Monday, July 02, 2007

Independence Knocking on Kosovo's Door

Kosovo is currently a Serbian province under the jurisdiction of the United Nations and protection of NATO forces. While everyone agrees on what the current status of Kosovo is, no one can agree on what Kosovo's future will hold.

The United Nations plan for Kosovo's independence has been a long time coming. There is one thing standing in the way of a future ethnic Albanian state: Slavs. The Slavish Serbs in Kosovo deeply oppose separation from Serbia. They fear that a free Kosovo would join Albania The Serbs point to the fact that the current Kosovar military and local government uses the Albanian flag and Albanian national anthem. The international community is trying to make the ethnic Serbs feel included but little is likely to result from the effort.

The greater Slavic opposition comes from the "big brother" of the Serbs: Russia. Russia deeply opposes anything that would damage the Slavish image. Russia has threatened to veto any United Nations resolution granting Kosovo its independence. Stratfor recently published an article on how there are fears Russia would repeat itself by sending troops into Kosovo to stop independence. This action could potentially cause a rebirth of the Kosovo Liberation Army (whose "former" members now are in the Kosovo Protection League). If this happends expect Chechnya in Europe.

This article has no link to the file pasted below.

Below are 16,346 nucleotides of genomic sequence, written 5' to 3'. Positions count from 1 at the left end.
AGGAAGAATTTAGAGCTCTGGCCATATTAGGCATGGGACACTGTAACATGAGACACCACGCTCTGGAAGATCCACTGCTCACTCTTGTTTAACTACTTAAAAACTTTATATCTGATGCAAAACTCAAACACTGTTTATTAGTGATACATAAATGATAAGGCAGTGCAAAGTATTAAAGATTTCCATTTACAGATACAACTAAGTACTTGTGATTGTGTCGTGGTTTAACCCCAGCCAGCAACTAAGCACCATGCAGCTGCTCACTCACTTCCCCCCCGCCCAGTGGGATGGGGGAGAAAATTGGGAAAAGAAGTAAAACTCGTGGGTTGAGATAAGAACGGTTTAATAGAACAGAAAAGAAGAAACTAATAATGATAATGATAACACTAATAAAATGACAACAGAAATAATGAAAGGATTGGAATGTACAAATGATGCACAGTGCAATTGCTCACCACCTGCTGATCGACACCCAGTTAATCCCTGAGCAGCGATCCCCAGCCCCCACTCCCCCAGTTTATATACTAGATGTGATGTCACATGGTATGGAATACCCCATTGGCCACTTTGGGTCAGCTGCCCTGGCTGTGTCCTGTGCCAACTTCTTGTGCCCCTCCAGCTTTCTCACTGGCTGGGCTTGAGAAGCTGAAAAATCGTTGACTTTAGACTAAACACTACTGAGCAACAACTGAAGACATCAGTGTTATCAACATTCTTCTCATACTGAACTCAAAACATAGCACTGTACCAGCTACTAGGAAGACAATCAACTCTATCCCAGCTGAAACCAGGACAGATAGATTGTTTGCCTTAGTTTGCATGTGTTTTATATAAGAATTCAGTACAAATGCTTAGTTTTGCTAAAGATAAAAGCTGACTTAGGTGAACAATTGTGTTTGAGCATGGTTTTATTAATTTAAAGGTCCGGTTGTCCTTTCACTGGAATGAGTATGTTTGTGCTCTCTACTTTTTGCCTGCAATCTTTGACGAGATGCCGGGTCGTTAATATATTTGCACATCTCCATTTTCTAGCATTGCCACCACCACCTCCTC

The situation in Kosovo is not clear cut. On the one side you have the ethnic Serbs whose government engaged in ethnic cleansing and picked the wrong side in the geopolitical arena. The ethnic Albanians on the other hand engaged in terrorism, formed alliances with Muslim terrorist groups, and after the Kosovo war launched an attack on Serbia.

For now the status of Kosovo is in the war, an internet war with YouTube videos battling it out continues, and a world awaits. The "international community" backs independence, Moscow's neo-satellites oppose, and Kosovo is the pawn.

1 comment:

¡Benjaminista! said...

One compromise solution I've heard bandied about is Kosovo ceding its northern part, which contains the Serb holy places, to Serbia in exchange for recognition of independence. The fear is though, Russia could use this as a precedent to demand the "ceding" of places like Abkhazia from Georgia.